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A divine solution to your life's writer's block

Nov. 12, 1999

If the saying is true and people are able to read you like an open book, how is your story turning out?

What are you going to remember when you drive away from college and you're starting a new chapter? Will you remember all of the incomplete pages ripped out of your typewriter or will you want to say to yourself, 'Wow, what a great book this is turning out to be?' When you're on your deathbed, looking back and forming a summary of your life, will it still be a monumental tome worthy of the ages or will it be an incomplete, pointless story of anger, missed opportunities and sadness?

If your loved ones were to review your life's novel, what would they write? Would the critique read, 'A fruitless story that, despite good intentions, left the reader wondering, 'What was the point?,'' or would they write, 'This book is a real page-turning story. The main character is a modern-day hero who is a champion of love and unselfishness. This is an instant classic that will remain unparalleled by any other author?'

Stop and think. How is your life's main character faring? What choices has he or she made in this Choose Your Own Adventure Book of life that will either help or hinder in creating a favorable denouement?

Will your life be a living masterpiece or a collection of sad, disappointing short stories of which Cliff would never take notes?

Every day when you get up, you subconsciously put on your tweed writing jacket and sit down at your favorite typewriter and you start hammering out paragraph after paragraph of dialogue and rising or falling action of every kind.

What does your inner monologue consist of when that sorority girl in the big sports utility vehicle cuts you off? Would the limited omn

iscient observations of your peers concerning your behavior depict you as a Forrest Gump or a Captain Hook?

When your parents call and tell you that your grades stink and you need to come home and take classes at Houston Community College, what is your reaction to this impending, sudden plot twist?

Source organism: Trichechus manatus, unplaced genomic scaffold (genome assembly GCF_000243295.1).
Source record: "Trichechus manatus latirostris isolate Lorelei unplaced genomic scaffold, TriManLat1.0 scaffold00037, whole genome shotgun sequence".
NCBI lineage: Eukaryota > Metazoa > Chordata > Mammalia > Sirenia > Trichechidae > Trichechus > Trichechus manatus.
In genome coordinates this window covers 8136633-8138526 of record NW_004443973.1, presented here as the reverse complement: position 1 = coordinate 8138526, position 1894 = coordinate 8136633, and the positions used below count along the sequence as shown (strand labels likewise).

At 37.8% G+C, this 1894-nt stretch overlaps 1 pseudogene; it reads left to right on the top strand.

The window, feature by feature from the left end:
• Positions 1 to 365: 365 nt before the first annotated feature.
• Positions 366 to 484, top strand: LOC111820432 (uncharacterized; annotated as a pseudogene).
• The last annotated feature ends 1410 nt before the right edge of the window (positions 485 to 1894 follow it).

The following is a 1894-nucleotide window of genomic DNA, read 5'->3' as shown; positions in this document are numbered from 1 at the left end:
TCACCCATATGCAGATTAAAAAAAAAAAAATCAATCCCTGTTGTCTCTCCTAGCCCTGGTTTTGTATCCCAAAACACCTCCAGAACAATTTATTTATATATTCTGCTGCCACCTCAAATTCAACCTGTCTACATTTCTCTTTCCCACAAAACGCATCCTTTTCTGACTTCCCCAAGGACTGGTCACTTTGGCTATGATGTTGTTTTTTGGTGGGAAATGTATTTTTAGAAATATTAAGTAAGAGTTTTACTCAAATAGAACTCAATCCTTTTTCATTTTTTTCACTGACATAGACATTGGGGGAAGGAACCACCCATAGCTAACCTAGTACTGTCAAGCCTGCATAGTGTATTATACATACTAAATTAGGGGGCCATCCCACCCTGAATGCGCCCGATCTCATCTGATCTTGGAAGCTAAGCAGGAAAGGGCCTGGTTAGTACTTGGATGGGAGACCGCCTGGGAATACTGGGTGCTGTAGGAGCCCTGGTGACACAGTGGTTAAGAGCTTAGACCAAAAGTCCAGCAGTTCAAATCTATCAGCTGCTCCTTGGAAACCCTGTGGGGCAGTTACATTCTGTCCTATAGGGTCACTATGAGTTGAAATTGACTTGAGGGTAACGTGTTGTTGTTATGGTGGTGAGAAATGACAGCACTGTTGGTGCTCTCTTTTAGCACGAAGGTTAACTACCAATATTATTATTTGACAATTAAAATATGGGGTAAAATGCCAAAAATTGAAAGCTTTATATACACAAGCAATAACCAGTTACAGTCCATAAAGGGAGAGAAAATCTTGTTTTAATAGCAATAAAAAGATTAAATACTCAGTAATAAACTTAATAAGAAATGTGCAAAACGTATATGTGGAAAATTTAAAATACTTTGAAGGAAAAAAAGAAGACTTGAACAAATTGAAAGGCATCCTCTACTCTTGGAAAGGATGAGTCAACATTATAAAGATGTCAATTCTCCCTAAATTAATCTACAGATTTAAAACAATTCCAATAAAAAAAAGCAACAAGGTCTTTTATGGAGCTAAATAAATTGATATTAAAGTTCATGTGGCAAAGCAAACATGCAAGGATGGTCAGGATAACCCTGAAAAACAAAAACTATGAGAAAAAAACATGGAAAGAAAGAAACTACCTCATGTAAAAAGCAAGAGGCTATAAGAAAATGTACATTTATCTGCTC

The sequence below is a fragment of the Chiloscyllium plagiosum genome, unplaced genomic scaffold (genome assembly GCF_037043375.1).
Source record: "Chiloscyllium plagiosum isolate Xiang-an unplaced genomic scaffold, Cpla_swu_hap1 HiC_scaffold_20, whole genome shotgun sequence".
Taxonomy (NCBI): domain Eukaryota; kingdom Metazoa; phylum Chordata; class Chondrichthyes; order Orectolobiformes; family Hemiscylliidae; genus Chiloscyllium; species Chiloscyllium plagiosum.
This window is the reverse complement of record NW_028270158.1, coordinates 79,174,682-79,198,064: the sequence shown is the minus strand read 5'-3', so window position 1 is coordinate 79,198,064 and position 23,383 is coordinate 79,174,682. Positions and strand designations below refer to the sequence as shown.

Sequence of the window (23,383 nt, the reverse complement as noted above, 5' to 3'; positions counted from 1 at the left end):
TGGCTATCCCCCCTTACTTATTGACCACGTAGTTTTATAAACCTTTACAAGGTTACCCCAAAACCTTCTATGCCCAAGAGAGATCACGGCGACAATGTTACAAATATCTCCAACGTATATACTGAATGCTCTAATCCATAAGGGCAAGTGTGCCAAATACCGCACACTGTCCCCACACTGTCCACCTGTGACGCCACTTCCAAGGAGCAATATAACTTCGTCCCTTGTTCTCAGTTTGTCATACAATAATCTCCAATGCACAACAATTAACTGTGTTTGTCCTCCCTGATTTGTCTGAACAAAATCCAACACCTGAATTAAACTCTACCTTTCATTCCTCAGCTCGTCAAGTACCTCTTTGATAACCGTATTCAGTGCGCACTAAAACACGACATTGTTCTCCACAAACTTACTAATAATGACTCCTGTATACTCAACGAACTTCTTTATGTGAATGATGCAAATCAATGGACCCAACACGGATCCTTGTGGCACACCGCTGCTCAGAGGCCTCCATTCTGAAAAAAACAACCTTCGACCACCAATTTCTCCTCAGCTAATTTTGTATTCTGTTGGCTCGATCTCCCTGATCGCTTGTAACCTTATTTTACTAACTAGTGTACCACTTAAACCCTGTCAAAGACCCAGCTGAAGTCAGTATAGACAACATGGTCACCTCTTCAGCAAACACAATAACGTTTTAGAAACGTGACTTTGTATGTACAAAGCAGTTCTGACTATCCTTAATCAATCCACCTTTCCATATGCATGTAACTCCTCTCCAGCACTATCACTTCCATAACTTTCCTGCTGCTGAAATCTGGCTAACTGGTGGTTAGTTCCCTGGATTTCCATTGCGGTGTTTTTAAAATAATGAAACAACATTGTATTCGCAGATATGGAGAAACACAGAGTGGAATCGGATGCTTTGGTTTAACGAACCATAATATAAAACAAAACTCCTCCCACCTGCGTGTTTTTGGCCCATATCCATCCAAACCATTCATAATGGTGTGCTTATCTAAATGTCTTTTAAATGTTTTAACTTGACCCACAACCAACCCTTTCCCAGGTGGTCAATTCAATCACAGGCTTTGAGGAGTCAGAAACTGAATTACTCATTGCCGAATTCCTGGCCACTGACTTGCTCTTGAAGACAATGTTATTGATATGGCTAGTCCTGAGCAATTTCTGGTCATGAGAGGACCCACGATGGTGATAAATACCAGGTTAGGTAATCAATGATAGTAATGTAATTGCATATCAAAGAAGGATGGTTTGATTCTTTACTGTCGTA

Fortunately, the process of publishing is lengthy and time is allowed to make corrections. Mistakes can be 'whited out' through forgiveness given to others and yourself. Any good protagonist should know how to reconcile with his supporting cast when intrusions are made. This process of editing oneself can only be a painstaking procedure, for there is no automatic spellchecker and no peer evaluation can ever fully revise one's character.

However, there is one editor more effective than anyone else, and one template by which any human can successfully pattern his life and be happy with the finished work. One writer has been there and has had firsthand experience with everything you're grappling with and more. There is only one whose biography is the archetype for the ages: 'Looking unto Jesus the Author and Finisher of our faith; who for the joy that was set before him endured the cross, despising the shame, and is set down at the right hand of the throne of God.' Hebrews 12:2, KJV.

He knows exactly how you should react when you're cut off by that sorority girl or when you fail a class or when your significant other wants to be too physical and you're unsure of how far you want to go. If your story falls short -- resembling a cheap tabloid entry or a pulp fiction novel, He will catapult its status to the permanent all-time bestseller list.

Your book will not sit alone, for yours will become worthy to sit on the shelf with the true Book of Life--a shelf also holding the books of others who've followed the Perfector's advice. These perfect books remain unscorchable--far removed from Satan's fiery library in which the temperature is gauged well above 451.

But this transformation must happen before your final entry--when your last breath is expelled and your story is off to the presses in the sky. The timing of your request for this editor's help is crucial.

This climax can occur during chapter three, and unlike ordinary books, after this climax, action will continue to rise.

Or the transformation can happen in chapter 45 near the end of a long, yet previously unfulfilled life; where the protagonist forsakes his or her falling, failing actions and writing in an entirely new style.

Which story will endure for all time? Which tale will inspire, and which tale will evoke a reaction from readers of, 'What an idiot! Why didn't he just listen in the first place and let Jesus make his story better in chapter three? What a waste these first 45 chapters were!'

Jesus is always there in the editor's chair, waiting for you to say, 'Wow, this book I'm writing really stinks. I need some help.' And when you turn it over and let Him proofread it, the red will most definitely flow, but it will not be ink.

Jeff Scheldt is a junior journalism major from Houston.